FIFA needs to make a quick decision on Qatar 2022

Ed Attwood says action needs to be taken as concerns grow over impact of summer heat
By Ed Attwood
Sun 11 Aug 2013 04:05 PM

Another week, another comment from a world football luminary giving his opinion on the World Cup in 2022, which was awarded to Qatar in 2010.

This time, it’s Greg Dyke, the erstwhile director general of the BBC, and the current chairman of Britain’s Football Association (FA).

His words in full: “Even if all the stadia are air-conditioned, I think it will be impossible for the fans.

"I think football is a winter game, that the public greatly enjoy their football through the winter and that we should think very carefully before we take football away from the public in the winter."

Dyke’s comments are just the latest on a topic on which it seems everyone has an opinion. These include: UEFA’s Michel Platini (who wants the tournament to be held in winter), the English Premier League’s chief executive, Richard Scudamore (summer), EPL chairman Sir David Richards (winter, bizarrely), the Bundesliga’s Christian Seifert (summer), former French president Nicolas Sarkozy (winter), and Qatar bid representative Ronald de Boer (winter, which might have cost him a small fee).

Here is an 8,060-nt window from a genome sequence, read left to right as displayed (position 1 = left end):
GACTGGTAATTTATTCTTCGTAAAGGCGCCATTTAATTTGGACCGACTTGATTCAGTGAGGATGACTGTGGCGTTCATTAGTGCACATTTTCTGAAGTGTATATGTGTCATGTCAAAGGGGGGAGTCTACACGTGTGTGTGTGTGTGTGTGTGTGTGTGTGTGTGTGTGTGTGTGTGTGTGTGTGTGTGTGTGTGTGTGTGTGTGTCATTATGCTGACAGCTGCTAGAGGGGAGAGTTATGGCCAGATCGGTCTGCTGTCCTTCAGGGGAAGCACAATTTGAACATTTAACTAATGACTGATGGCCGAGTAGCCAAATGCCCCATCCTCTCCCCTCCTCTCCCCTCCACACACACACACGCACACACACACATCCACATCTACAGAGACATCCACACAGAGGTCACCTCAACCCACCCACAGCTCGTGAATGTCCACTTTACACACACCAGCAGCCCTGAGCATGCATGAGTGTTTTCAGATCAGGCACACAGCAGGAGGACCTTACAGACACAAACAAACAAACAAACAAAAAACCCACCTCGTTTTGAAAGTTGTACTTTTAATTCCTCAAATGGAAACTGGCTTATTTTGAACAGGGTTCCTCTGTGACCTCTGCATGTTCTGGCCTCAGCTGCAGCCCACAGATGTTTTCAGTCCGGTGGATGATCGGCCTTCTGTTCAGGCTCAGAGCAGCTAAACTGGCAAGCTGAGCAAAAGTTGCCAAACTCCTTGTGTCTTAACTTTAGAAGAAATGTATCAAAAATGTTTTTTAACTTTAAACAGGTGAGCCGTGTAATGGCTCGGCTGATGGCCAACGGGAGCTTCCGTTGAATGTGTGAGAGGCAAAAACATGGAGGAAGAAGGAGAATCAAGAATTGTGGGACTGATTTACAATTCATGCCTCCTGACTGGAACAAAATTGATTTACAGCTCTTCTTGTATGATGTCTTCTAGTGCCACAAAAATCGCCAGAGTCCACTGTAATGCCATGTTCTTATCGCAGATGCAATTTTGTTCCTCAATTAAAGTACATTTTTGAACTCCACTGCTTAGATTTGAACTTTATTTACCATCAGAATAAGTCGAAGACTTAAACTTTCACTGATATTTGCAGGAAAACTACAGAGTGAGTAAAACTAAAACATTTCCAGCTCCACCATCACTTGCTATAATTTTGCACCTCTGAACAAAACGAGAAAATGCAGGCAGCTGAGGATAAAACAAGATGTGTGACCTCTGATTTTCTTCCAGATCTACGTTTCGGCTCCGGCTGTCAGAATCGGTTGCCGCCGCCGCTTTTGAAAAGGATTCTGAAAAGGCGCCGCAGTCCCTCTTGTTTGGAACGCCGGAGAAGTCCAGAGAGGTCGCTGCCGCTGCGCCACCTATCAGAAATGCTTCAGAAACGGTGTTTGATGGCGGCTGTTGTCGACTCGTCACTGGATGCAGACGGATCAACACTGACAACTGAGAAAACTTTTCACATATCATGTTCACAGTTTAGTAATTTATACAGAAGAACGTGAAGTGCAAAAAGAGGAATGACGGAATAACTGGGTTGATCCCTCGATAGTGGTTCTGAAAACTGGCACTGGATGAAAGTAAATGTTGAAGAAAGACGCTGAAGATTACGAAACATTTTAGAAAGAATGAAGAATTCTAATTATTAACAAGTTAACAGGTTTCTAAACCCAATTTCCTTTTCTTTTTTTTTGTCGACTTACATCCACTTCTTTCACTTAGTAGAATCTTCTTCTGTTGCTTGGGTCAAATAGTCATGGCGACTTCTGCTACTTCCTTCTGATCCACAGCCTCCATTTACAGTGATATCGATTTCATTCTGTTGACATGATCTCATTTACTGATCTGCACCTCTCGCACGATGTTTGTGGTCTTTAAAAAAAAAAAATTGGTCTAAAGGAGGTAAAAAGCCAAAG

Theo Zwanziger, a new member of FIFA’s executive committee – the organisation that made the award to Qatar – recently said the whole idea of giving the World Cup to the Gulf state was “a blatant mistake”.

Everyone’s entitled to their opinion, of course, but this constant speculation does no-one (apart from perhaps the media) any good. The worst comment of all came from Sepp Blatter himself, FIFA’s president, who said in July he would try to push the tournament to the winter.

Why on earth has it taken so long (not far off three years) to make this decision? The fact that Qatar’s climate is a trifle warm in the summer months isn’t exactly news, and for those elderly FIFA executive members who may not have been aware of the country’s geography, the bid clearly set out how Qatar would attempt to combat the heat.

If FIFA wants to shift the tournament to a different season, then by all means, go ahead, take the vote, make a decision and then stick to it. For the Qataris, who seem to have no say on timing, the constant back-and-forth must be a source of immense frustration, particularly as some reports seem to imply that the whole decision could be reversed.

Ultimately, whether the World Cup is held in the summer or winter makes no difference to Qatar’s infrastructure plans. But the fact that FIFA has continuously dragged its heels over a decision that should have been made back in 2010 does no credit to an organisation already saddled with bad press, while simultaneously contributing to the argument that it made the wrong decision in the first place.

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